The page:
Some parasites can manipulate their host’s behavior; a good example of a parasite with this manipulation ability is the hairworm. Their lifecycle consists of a transition from an aquatic habitat, where they live off aquatic insect larvae, to a terrestrial habitat where they live off crickets and or grasshoppers. Studies of crickets infested with mature hairworms have shown that the crickets are more likely to seek water. This is when the hairworms have reached their free living stage. Once the crickets reach the water the hairworms emerge and cause the crickets to struggle about the water. This process causes an increase of predation by fish to prey on the struggling crickets [2].

Host Defenses[edit | edit source]

Hosts have evolved various adaptations to combat parasites initial infection and proliferation. These adaptations can be as complex as antigen specific cell mediated responses, which are most common in vertebrates, or simpler, like barrier mechanisms. Hosts also have behavior defenses that reduce the chances of an individual coming in contact with a parasite. Parasites can have an effect on host life-history evolution, sexual selection and also population dynamics [3].

There are two kinds of host immunities; adaptive immunity, whereby the host produces antibodies which are parasite-specific, and cellular immunity, which are non-specific. Some techniques a host may utilize to defend against parasites include evasion, preening, grooming, and self medication.

Evasion is one of the first immune defense host response against infection as it imposes several barriers to viral replication and spread [4]. The most common type of evasion is when we have a viral or bacterial infection and your mucus glands work to excrete the infection through the nearest exit, such as the nose. Another interesting example of evasion can be found in Infection and Immunity Journal at:[[5]]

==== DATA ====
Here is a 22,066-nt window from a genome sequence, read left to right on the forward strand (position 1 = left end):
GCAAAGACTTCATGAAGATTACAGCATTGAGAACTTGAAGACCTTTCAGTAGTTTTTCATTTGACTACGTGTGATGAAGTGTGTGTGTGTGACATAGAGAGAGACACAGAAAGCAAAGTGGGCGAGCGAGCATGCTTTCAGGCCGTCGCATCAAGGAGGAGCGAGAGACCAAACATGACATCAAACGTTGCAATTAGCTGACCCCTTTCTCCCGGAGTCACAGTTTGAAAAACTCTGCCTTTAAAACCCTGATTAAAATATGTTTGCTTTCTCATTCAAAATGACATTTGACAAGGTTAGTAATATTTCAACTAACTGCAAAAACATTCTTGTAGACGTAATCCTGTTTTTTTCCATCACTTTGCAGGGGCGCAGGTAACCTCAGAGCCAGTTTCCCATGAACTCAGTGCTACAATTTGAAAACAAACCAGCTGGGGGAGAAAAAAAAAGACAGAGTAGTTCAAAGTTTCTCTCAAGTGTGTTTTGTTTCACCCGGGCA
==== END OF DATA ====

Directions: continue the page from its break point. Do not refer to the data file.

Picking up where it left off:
Preening is a way to reinforce cospeciation between the host and the parasite. This happens when the host and parasite speciate in tadem, generating congruent phylogenies. To learn more visit:Host defense reinforces host–parasite cospeciation

Grooming is a very common way for hosts to control parasites. An example would be primates sitting together picking them off each other and eating them. Self-medication could be a possibility also: a host could eat a type of plant that might force an evasion.

Certain ectoparasites decrease the reproductive success of breeding birds; an example of one of these ectoparasites is Blow flies Protocalliphora spp., which cause a direct loss of nutrients to the nestlings. Some nestling birds use dietary nutrients such as carotenoids to lessen the effects that parasites have on them [6].

Parasite Community Effects[edit | edit source]

The effect of a parasite on the host population can cause an epidemic (outbreak) of a disease in a community. Some diseases may show cycles similar to predator-prey cycles. This shows the struggle that occurs between parasites and their hosts. In humans, whooping cough and measles are examples of diseases where parasites infect hosts. Hosts that have never been infected are susceptible to a disease the first time, but after that they are non-susceptible to the infectious host. After an outbreak enough of the hosts in the community become immune to the disease and the disease will decline in the population. This will cause the epidemic to be wiped out and it will not return until there are a number of new individuals born or new immigrants brought into the community.

A mosquito is a parasite that can infect its host with a disease.

Disease Model: Rp=SBL

  • Rp: The replacement rate of infected hosts.
  • S: The density of the susceptible host.
  • B: Transmission rate
  • L: The average period during which a host will be infectious.

When Rp has a value that is equal to or greater than 1 the outbreak will return in the community. This will start the cycle over again since once there are more non-susceptible hosts the outbreak will die off again. When the disease affects children the cycle will happen very rapidly do to the high turnover rate. When a disease is fatal to an individual host population, the host can be limited and controlled. This means that something as small as a parasite can control the population of large animals.